The majoretten always parade through different kinds of environments. So we imagined fountains, policemen, markets, skaters, a zoo, bored elderly people and supermarkets to be there. Everything that was in the environment could be used for improvising dance steps, improvising poses and improvising mimed theatre.
And we got incredibly far. They performed entire routines, including ‘stick-tricks’ and environment-related dance steps, but then totally improvised. I love that our two disciplines merged together so beautifully.
Eventually we truly understood each other. Improv and Majoretten. Dutch and Flemish.
‘Can I still go back?’ I wondered.
But I knew.
The answer was ‘Nein!’
When I am training a group of improvisers or bankers or teenagers, I am constantly pulling them out of their comfort zone. Because as you might know: that is where the magic happens.
Being in the business of comfort zone stretching, it makes sense to embark upon scary things myself. But I am also only human. There is a reason why I think scary things are scary. And I don’t want to go near whatever scares me.
But there I was: on a stage in Frankfurt with 2 German improvisers and a fully packed house of German spectators. About to play a show. In German. Jawohl, in der Deutschen Sprache.
My German high school teacher would have been proud. Oh yeah, because that’s how long ago I learned to speak it. My current level can be labeled as ‘fair’. Not a level that makes me a confident conversationalist in German.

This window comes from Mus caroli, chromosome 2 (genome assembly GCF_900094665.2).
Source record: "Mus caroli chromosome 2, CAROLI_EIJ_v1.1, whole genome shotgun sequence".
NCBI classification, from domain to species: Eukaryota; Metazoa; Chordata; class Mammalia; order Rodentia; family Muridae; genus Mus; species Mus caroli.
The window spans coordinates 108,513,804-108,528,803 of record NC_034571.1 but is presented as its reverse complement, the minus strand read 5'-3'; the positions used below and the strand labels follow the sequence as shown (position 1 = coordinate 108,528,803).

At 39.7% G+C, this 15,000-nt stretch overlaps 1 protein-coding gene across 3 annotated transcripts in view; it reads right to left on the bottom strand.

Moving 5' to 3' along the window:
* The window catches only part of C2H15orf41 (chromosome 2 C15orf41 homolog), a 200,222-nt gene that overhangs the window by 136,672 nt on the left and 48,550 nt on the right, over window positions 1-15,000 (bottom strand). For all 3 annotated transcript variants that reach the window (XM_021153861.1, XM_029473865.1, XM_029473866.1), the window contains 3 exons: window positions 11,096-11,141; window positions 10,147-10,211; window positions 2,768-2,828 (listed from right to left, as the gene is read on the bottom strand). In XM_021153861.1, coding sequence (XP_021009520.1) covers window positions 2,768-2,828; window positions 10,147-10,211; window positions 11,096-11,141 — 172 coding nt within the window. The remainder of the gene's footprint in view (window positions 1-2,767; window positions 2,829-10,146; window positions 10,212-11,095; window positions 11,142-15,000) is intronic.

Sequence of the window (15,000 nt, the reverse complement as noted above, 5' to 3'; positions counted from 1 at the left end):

But the improv stage changes everything.
Once on the stage I fell back on my long training of faking it until you’re making it. I was just as present as my amazing fellow players Steffi and Adriano. Just with fewer words, more physicality and a wide and colorful range of grammatical and linguistic errors.
Including Steffi’s favorite: “Warum ich so eine lange Nase habe? Weil ich damit gut rauchen musste”
The show was one big ‘high’ for me. We played games, we did scenes, we performed a longform, we danced, we sang, I chatted with the audience, I spoke all my 3 languages and used verbal, physical and emotional evenly. It was all challenging and wonderful at the same time.
Not in the least because I felt so supported by my talented scene partners. They not only made sense of all I did, they also felt comfortable enough to mock my language skills and Dutch nationality. That truly felt as a compliment.
Another fun moment was when the scene was set in a sci-fi movie. The storyteller said my character, Isis the computer voice, would now give detailed instructions to the main character. Of course I had no choice but to say: “Dieses…. Dort….” (This…. There….) Having a main character who thinks this is indeed the best instruction possible, made the scene so very enjoyable.
Being limited in language is an offer. I knew that already but how exhilarating it is to feel it again. To throw yourself out there with not knowing what the hell you are doing and conquering it all. I think that indeed can only happen with staying positive, building on what is there, trusting and inspiring your partner, gloriously failing and saying yes.
Next time someone asks you if you want to do something you think is scary, say yes. Get yourself into the position where you wonder if you can go back. That is where the magic happens.
Vielen Dank to Steffi, for ALL you did. Also danke schön to Für Garderobe Keine Haftung: Adriano, Ulrich, Michael, Ida and to all the improvisers in the workshop, Franzi, Clemens, Stefan, and last but certainly not least: Laura.